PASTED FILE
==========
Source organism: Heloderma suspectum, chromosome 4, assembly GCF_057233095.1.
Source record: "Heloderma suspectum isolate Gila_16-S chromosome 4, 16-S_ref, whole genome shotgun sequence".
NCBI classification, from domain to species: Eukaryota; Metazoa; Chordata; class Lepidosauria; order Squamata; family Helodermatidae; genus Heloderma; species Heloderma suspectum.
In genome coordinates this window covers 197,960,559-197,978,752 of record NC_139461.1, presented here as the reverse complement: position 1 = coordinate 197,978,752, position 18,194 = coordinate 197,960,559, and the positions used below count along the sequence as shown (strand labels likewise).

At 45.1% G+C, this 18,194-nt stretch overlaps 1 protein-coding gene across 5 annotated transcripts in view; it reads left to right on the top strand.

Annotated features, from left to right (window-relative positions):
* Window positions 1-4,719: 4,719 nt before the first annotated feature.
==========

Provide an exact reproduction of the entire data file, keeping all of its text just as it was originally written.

Source organism: Heloderma suspectum, chromosome 4, assembly GCF_057233095.1.
Source record: "Heloderma suspectum isolate Gila_16-S chromosome 4, 16-S_ref, whole genome shotgun sequence".
NCBI classification, from domain to species: Eukaryota; Metazoa; Chordata; class Lepidosauria; order Squamata; family Helodermatidae; genus Heloderma; species Heloderma suspectum.
In genome coordinates this window covers 197,960,559-197,978,752 of record NC_139461.1, presented here as the reverse complement: position 1 = coordinate 197,978,752, position 18,194 = coordinate 197,960,559, and the positions used below count along the sequence as shown (strand labels likewise).

At 45.1% G+C, this 18,194-nt stretch overlaps 1 protein-coding gene across 5 annotated transcripts in view; it reads left to right on the top strand.

Annotated features, from left to right (window-relative positions):
* Window positions 1-4,719: 4,719 nt before the first annotated feature.